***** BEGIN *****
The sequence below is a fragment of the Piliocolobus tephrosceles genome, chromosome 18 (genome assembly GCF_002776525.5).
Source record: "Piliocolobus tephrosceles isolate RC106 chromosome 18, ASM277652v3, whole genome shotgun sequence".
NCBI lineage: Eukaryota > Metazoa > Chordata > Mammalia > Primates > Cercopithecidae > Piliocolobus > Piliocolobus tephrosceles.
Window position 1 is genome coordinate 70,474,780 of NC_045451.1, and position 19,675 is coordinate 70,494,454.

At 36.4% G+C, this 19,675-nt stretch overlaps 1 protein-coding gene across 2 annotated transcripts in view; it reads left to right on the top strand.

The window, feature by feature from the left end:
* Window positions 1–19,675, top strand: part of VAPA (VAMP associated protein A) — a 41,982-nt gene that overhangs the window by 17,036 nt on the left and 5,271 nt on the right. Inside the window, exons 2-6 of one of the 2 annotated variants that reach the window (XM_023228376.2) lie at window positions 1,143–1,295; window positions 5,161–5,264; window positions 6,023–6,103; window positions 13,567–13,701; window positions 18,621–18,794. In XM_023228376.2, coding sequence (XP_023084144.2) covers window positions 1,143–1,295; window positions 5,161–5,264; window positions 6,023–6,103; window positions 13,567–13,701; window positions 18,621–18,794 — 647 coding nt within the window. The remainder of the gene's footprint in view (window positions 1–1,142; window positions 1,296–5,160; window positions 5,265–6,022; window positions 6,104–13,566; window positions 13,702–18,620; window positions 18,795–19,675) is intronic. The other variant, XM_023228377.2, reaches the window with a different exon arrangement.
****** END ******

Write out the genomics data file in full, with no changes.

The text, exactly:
The sequence below is a fragment of the Piliocolobus tephrosceles genome, chromosome 18 (genome assembly GCF_002776525.5).
Source record: "Piliocolobus tephrosceles isolate RC106 chromosome 18, ASM277652v3, whole genome shotgun sequence".
NCBI lineage: Eukaryota > Metazoa > Chordata > Mammalia > Primates > Cercopithecidae > Piliocolobus > Piliocolobus tephrosceles.
Window position 1 is genome coordinate 70,474,780 of NC_045451.1, and position 19,675 is coordinate 70,494,454.

At 36.4% G+C, this 19,675-nt stretch overlaps 1 protein-coding gene across 2 annotated transcripts in view; it reads left to right on the top strand.

The window, feature by feature from the left end:
* Window positions 1–19,675, top strand: part of VAPA (VAMP associated protein A) — a 41,982-nt gene that overhangs the window by 17,036 nt on the left and 5,271 nt on the right. Inside the window, exons 2-6 of one of the 2 annotated variants that reach the window (XM_023228376.2) lie at window positions 1,143–1,295; window positions 5,161–5,264; window positions 6,023–6,103; window positions 13,567–13,701; window positions 18,621–18,794. In XM_023228376.2, coding sequence (XP_023084144.2) covers window positions 1,143–1,295; window positions 5,161–5,264; window positions 6,023–6,103; window positions 13,567–13,701; window positions 18,621–18,794 — 647 coding nt within the window. The remainder of the gene's footprint in view (window positions 1–1,142; window positions 1,296–5,160; window positions 5,265–6,022; window positions 6,104–13,566; window positions 13,702–18,620; window positions 18,795–19,675) is intronic. The other variant, XM_023228377.2, reaches the window with a different exon arrangement.